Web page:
Loading...

Record rain has caused large number of sinkholes

Stuck truck 3.jpg

An Elizabeth City sanitation truck is shown stuck in a sinkhole on East Burgess Street, Tuesday, Aug. 7. City officials said the recent record rainfall is helping cause a number of sinkholes in roads in the city.

Loading…

By Jon Hawley
Staff Writer

Saturday, August 11, 2018

In Elizabeth City, a new symptom of last month's record rainfall has popped up — or down, as the case happens to be.

City officials on Thursday complained of numerous sinkholes forming in roads, the worst still being the one on East Burgess Street. That hole caught a city garbage truck last week.

City Manager Rich Olson said Thursday that the truck, hoisted out by crane, was damaged but still operational. Public Utilities Director Amanda Boone said a utility line collapsed under East Burgess Street due to intense rainfall.

Olson reported city crews have fixed the sinkhole on East Burgess and filled it with dirt and gravel, as they have for sinkholes on McMorrine and Raleigh streets. Once the dirt and gravel have settled, the city will put a patch over them, he added.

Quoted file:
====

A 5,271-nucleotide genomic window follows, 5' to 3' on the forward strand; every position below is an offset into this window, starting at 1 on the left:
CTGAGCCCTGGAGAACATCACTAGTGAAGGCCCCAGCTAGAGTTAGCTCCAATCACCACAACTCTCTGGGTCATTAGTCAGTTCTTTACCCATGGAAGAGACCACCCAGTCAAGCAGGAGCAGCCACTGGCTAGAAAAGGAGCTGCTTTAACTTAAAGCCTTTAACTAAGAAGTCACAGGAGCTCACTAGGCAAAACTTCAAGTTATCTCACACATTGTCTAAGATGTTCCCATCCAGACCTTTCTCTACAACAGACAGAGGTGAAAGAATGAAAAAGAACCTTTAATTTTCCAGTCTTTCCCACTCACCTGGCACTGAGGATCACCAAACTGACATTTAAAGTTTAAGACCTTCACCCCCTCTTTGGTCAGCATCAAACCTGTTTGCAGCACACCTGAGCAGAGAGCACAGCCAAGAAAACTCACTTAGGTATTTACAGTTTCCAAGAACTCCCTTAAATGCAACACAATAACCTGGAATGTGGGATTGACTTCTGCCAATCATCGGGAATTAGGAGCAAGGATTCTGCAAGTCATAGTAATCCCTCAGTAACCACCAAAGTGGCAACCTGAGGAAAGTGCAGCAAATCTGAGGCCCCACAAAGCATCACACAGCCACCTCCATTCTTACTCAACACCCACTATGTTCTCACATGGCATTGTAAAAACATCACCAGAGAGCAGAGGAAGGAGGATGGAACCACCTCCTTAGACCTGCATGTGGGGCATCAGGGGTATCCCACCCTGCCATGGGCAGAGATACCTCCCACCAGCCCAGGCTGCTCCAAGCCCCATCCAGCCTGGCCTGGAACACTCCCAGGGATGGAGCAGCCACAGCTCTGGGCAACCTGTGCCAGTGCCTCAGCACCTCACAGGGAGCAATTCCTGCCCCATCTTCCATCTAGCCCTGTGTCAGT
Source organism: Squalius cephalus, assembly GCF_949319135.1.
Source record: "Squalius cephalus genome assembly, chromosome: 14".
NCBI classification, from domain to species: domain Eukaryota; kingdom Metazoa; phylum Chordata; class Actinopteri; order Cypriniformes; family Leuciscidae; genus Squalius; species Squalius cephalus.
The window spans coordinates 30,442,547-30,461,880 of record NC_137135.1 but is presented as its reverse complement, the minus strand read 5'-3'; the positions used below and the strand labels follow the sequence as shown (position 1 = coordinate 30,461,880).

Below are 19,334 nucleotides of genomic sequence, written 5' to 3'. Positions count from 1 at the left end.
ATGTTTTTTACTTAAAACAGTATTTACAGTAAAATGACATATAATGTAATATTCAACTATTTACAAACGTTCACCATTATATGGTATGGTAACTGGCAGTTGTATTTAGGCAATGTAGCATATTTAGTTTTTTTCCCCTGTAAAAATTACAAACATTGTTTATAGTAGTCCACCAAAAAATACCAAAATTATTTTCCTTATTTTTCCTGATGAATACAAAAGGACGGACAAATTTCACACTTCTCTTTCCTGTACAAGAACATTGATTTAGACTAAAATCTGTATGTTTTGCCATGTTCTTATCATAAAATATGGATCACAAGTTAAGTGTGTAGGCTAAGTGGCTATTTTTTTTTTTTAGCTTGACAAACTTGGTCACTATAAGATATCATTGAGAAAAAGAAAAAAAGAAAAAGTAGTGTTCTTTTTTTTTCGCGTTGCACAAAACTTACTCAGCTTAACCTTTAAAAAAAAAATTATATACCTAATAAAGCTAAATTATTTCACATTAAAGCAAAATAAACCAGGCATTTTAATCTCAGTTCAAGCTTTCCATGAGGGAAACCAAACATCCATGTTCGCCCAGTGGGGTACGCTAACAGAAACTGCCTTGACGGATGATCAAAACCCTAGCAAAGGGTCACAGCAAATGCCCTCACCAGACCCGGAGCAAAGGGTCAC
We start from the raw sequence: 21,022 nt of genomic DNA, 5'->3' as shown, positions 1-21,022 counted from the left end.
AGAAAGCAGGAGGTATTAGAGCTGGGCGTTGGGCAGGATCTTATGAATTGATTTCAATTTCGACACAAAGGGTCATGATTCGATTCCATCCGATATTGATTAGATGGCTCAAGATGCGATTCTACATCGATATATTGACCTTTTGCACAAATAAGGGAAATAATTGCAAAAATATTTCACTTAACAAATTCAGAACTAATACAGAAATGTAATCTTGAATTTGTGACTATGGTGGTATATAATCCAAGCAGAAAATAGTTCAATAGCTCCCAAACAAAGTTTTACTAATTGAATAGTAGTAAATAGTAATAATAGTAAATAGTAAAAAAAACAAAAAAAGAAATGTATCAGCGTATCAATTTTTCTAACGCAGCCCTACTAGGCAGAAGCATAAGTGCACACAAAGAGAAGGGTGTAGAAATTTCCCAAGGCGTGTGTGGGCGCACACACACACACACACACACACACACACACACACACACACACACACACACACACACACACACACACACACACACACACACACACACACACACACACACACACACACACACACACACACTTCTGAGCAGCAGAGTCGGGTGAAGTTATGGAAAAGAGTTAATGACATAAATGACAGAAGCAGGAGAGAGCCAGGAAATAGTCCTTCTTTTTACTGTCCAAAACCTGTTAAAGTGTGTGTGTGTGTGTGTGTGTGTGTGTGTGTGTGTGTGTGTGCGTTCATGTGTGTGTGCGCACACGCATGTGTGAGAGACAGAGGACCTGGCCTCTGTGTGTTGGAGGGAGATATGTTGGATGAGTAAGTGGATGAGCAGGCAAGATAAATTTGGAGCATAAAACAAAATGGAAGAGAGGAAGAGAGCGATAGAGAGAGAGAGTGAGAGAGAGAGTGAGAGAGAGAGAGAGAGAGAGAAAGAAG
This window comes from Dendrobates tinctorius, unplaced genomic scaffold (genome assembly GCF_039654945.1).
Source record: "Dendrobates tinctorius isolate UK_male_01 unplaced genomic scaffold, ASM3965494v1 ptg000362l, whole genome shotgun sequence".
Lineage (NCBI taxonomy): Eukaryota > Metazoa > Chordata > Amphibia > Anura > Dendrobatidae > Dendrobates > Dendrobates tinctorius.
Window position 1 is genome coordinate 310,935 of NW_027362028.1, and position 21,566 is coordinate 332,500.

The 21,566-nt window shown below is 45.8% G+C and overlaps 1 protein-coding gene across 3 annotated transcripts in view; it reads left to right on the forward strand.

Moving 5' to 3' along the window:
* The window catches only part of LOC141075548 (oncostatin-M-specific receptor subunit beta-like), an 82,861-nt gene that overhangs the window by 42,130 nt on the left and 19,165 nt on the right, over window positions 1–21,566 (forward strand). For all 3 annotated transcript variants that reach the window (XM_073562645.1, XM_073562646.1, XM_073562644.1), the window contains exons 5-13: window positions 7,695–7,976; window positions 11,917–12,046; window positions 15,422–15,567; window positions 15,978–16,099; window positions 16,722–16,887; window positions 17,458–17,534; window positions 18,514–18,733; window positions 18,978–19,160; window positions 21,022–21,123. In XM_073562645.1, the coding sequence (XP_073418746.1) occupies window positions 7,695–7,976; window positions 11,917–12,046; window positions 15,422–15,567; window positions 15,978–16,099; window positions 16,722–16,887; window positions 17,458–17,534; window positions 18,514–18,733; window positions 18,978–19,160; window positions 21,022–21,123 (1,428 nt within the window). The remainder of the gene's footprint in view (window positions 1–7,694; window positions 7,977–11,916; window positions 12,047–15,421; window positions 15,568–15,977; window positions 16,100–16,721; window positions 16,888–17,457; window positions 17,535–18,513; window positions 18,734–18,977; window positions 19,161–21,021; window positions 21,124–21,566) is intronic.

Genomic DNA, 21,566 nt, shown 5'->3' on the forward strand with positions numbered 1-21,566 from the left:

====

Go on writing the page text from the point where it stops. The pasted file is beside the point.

City officials on Thursday and Friday also reported sinkholes in Selden, Church and Byrum streets, all apparently due to Elizabeth City getting almost a foot of rain last month.

Olson said it's unusual for so many sinkholes to form in a short time, but said he's not concerned about widespread damage to city utilities. Sinkholes can indicate compromised water and sewer lines.

However, the Burgess Street sinkhole lends urgency to the city's sewer project for Burgess Street. Olson and Boone said the project remains a high priority, but they couldn't rule out cutting it from this year's budget. The city may have to push back the project to afford an even higher-priority water project, they said.

The higher-priority project involves fixing deficiencies with the city's reservoir for untreated water. State officials have cited the city for allowing too much bacterial contamination in the reservoir, though city officials maintain the city's water treatment still makes the water safe to drink.

Olson has estimated putting a cover over the reservoir could cost $500,000, an expense the city hasn't budgeted for.

Loading…